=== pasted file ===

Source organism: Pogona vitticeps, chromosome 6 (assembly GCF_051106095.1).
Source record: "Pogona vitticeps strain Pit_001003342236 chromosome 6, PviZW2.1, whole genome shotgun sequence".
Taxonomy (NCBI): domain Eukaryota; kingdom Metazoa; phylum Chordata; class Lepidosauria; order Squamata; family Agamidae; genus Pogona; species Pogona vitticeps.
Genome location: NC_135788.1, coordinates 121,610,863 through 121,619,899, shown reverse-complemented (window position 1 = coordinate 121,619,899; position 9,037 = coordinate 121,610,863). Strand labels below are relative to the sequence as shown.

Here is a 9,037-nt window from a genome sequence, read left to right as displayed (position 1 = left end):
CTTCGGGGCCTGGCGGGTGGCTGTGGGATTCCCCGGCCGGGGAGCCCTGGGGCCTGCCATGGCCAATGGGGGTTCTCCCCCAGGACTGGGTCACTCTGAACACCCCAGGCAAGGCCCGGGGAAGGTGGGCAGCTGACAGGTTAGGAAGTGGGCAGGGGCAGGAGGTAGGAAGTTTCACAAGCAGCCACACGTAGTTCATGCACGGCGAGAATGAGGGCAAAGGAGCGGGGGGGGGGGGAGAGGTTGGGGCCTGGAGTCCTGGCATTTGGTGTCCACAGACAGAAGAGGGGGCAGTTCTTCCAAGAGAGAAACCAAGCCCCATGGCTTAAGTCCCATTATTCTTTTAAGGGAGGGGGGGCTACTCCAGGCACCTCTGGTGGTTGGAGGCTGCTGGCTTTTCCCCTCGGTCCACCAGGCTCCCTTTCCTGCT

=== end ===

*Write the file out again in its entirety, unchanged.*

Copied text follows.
Source organism: Pogona vitticeps, chromosome 6 (assembly GCF_051106095.1).
Source record: "Pogona vitticeps strain Pit_001003342236 chromosome 6, PviZW2.1, whole genome shotgun sequence".
Taxonomy (NCBI): domain Eukaryota; kingdom Metazoa; phylum Chordata; class Lepidosauria; order Squamata; family Agamidae; genus Pogona; species Pogona vitticeps.
Genome location: NC_135788.1, coordinates 121,610,863 through 121,619,899, shown reverse-complemented (window position 1 = coordinate 121,619,899; position 9,037 = coordinate 121,610,863). Strand labels below are relative to the sequence as shown.

Here is a 9,037-nt window from a genome sequence, read left to right as displayed (position 1 = left end):
CTTCGGGGCCTGGCGGGTGGCTGTGGGATTCCCCGGCCGGGGAGCCCTGGGGCCTGCCATGGCCAATGGGGGTTCTCCCCCAGGACTGGGTCACTCTGAACACCCCAGGCAAGGCCCGGGGAAGGTGGGCAGCTGACAGGTTAGGAAGTGGGCAGGGGCAGGAGGTAGGAAGTTTCACAAGCAGCCACACGTAGTTCATGCACGGCGAGAATGAGGGCAAAGGAGCGGGGGGGGGGGGAGAGGTTGGGGCCTGGAGTCCTGGCATTTGGTGTCCACAGACAGAAGAGGGGGCAGTTCTTCCAAGAGAGAAACCAAGCCCCATGGCTTAAGTCCCATTATTCTTTTAAGGGAGGGGGGGCTACTCCAGGCACCTCTGGTGGTTGGAGGCTGCTGGCTTTTCCCCTCGGTCCACCAGGCTCCCTTTCCTGCT